The Great Crested Newt Triturus cristatus is a European Protected Species (EPS). As such is strictly protected under the EU Habitats Directive, as transposed into UK law by The Conservation (Natural Habitats &c.) Regulations, 1994 (‘The Habitats Regulations”), or The Conservation of Habitats and Species Regulations 2010 .
SNH, or Natural England, may grant a licence to permit a development to go ahead on a site supporting GCN, but only under strictly-defined circumstances.
The presence of unpolluted ponds on any proposed development site within 10km of a known GCN colony is likely to trigger a request from SNH (or Natural England) to conduct a habitat suitability index (HSI) appraisal for the species. If the HSI appraisal reveals that ponds are likely to be suitable for the species, there is then usually a requirement for a standard set of surveys to establish the presence or likely absence of the species.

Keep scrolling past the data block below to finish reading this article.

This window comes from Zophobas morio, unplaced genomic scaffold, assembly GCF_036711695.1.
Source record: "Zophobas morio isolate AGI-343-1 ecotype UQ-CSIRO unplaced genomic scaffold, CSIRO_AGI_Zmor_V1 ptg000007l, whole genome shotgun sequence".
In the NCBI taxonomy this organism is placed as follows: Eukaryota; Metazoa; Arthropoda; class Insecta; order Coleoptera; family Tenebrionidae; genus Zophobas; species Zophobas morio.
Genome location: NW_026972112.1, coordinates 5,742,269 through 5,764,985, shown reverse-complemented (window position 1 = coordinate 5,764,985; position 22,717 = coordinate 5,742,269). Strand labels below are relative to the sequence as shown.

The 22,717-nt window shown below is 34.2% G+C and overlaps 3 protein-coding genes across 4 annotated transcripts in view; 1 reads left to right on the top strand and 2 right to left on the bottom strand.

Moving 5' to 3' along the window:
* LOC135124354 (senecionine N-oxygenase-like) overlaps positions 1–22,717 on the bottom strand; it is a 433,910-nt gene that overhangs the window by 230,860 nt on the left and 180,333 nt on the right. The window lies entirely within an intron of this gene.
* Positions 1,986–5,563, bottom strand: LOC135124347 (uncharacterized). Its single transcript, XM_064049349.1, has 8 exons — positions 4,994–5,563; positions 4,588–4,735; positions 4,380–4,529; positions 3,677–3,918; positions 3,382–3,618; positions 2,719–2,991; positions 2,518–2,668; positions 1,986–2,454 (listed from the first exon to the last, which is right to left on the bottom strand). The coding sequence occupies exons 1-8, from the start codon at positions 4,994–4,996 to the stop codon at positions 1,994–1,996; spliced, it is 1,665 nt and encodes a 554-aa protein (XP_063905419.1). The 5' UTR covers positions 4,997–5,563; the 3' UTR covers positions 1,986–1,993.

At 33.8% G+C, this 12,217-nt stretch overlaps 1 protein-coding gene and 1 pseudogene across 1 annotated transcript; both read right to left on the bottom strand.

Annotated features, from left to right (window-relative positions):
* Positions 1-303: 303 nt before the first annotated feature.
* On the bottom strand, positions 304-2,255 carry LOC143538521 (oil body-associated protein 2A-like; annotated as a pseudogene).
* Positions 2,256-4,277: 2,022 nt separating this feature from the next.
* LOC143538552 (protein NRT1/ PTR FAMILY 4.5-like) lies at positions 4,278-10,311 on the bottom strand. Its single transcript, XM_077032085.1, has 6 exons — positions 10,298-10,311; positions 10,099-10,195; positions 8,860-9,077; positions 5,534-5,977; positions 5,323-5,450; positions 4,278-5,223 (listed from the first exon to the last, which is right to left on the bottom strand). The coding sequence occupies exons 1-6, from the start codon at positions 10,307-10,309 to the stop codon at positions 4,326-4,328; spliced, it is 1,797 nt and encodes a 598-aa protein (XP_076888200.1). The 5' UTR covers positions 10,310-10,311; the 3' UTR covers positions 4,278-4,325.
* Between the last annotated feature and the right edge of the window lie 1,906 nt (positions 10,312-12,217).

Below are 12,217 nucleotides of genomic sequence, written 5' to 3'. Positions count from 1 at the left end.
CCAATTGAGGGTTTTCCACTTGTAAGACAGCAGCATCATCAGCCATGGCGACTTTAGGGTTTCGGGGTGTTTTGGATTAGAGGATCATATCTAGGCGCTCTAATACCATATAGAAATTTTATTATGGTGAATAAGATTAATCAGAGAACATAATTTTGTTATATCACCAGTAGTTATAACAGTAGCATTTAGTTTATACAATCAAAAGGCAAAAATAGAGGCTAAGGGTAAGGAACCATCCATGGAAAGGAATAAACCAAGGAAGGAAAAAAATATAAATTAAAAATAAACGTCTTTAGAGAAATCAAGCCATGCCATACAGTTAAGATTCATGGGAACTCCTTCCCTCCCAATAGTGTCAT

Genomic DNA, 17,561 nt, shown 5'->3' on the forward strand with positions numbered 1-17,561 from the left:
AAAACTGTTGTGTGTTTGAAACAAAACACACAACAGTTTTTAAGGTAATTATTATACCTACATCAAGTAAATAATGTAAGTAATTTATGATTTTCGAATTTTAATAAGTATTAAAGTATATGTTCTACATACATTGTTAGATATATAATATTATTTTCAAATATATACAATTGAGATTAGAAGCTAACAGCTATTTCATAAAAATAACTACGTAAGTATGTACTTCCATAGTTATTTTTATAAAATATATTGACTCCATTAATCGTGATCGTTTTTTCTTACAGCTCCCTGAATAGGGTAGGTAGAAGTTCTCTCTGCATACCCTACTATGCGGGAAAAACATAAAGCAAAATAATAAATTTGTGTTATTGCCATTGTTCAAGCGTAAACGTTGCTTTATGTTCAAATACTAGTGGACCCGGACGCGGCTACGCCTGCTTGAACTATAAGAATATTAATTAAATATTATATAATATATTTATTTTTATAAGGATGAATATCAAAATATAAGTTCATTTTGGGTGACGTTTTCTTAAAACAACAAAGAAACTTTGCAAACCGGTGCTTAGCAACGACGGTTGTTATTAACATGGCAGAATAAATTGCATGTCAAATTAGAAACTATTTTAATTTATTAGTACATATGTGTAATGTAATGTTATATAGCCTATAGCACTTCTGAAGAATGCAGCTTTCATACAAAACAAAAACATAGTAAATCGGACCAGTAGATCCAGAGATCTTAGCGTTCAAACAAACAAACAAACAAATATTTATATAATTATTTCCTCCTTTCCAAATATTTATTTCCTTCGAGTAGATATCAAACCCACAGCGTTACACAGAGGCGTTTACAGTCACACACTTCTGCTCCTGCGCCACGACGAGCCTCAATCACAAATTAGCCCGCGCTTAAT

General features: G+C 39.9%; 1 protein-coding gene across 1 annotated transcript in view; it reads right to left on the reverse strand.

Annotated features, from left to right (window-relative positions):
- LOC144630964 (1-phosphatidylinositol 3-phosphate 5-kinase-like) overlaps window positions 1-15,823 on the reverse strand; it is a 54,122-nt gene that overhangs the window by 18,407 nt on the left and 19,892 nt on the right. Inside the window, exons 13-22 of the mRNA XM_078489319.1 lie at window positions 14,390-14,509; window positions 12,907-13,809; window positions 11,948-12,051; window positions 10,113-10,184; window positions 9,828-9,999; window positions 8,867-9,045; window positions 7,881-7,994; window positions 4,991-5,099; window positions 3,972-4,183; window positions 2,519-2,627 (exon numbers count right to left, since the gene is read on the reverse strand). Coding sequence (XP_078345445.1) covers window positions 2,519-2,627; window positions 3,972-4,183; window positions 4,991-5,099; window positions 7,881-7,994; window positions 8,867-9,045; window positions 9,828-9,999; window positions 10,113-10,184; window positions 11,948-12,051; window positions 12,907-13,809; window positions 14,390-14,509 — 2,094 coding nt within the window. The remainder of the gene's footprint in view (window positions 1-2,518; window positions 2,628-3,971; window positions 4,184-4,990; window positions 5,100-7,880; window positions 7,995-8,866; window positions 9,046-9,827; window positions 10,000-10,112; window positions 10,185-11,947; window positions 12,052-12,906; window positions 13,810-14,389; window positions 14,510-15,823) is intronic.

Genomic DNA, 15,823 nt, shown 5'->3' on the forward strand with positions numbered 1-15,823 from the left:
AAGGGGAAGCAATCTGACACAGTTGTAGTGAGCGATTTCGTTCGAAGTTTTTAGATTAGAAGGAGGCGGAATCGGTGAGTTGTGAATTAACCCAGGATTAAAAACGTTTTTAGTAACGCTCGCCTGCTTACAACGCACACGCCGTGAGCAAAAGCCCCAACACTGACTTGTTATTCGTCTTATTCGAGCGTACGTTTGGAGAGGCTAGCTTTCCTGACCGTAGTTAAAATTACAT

If these surveys indicate that the GCN is likely to be absent, then the species will present no obstacle to development proposals. If the species is present however, then the survey information gathered represents one crucial element in any application for a European Protected Species development licence.
Great Crested Newts spend most of the year on land but enter ponds to breed between March and June. Surveys are normally carried out at the breeding ponds during this aquatic phase. Due to their European Protected Species status however, a licence is even needed to search for the species.
Clyde Ecology has considerable expertise of undertaking of GCN surveys, in accordance with the guidelines advocated by SNH and NE. Indeed, our GCN surveyors are among the most experienced in Scotland, having undertaken work in connection with renewable energy, mineral extraction and construction developments, as well as for national surveys and personal projects.